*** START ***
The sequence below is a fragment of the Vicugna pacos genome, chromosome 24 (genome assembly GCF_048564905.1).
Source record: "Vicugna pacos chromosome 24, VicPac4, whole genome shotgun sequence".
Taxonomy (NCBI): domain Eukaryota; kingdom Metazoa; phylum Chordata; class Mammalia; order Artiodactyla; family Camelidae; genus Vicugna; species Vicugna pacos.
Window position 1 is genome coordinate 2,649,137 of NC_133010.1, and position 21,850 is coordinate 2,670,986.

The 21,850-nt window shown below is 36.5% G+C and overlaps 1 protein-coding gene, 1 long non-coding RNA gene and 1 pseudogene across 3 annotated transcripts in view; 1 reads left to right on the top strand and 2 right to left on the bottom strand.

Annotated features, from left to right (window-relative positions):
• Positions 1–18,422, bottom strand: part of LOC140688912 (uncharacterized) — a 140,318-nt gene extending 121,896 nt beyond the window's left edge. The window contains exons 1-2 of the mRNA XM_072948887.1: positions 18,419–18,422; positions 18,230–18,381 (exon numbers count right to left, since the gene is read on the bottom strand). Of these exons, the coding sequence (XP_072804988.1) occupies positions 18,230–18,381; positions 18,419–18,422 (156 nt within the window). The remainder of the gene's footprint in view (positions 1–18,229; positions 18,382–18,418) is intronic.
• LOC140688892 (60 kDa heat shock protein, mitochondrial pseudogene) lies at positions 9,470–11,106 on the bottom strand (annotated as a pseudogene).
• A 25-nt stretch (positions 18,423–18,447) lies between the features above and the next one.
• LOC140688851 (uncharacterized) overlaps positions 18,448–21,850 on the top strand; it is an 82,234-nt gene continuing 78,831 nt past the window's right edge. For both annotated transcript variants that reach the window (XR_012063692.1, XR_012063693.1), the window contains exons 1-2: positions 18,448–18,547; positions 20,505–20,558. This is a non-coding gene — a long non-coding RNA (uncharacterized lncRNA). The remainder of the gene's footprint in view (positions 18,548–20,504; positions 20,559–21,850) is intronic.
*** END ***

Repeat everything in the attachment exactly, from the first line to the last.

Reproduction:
The sequence below is a fragment of the Vicugna pacos genome, chromosome 24 (genome assembly GCF_048564905.1).
Source record: "Vicugna pacos chromosome 24, VicPac4, whole genome shotgun sequence".
Taxonomy (NCBI): domain Eukaryota; kingdom Metazoa; phylum Chordata; class Mammalia; order Artiodactyla; family Camelidae; genus Vicugna; species Vicugna pacos.
Window position 1 is genome coordinate 2,649,137 of NC_133010.1, and position 21,850 is coordinate 2,670,986.

The 21,850-nt window shown below is 36.5% G+C and overlaps 1 protein-coding gene, 1 long non-coding RNA gene and 1 pseudogene across 3 annotated transcripts in view; 1 reads left to right on the top strand and 2 right to left on the bottom strand.

Annotated features, from left to right (window-relative positions):
• Positions 1–18,422, bottom strand: part of LOC140688912 (uncharacterized) — a 140,318-nt gene extending 121,896 nt beyond the window's left edge. The window contains exons 1-2 of the mRNA XM_072948887.1: positions 18,419–18,422; positions 18,230–18,381 (exon numbers count right to left, since the gene is read on the bottom strand). Of these exons, the coding sequence (XP_072804988.1) occupies positions 18,230–18,381; positions 18,419–18,422 (156 nt within the window). The remainder of the gene's footprint in view (positions 1–18,229; positions 18,382–18,418) is intronic.
• LOC140688892 (60 kDa heat shock protein, mitochondrial pseudogene) lies at positions 9,470–11,106 on the bottom strand (annotated as a pseudogene).
• A 25-nt stretch (positions 18,423–18,447) lies between the features above and the next one.
• LOC140688851 (uncharacterized) overlaps positions 18,448–21,850 on the top strand; it is an 82,234-nt gene continuing 78,831 nt past the window's right edge. For both annotated transcript variants that reach the window (XR_012063692.1, XR_012063693.1), the window contains exons 1-2: positions 18,448–18,547; positions 20,505–20,558. This is a non-coding gene — a long non-coding RNA (uncharacterized lncRNA). The remainder of the gene's footprint in view (positions 18,548–20,504; positions 20,559–21,850) is intronic.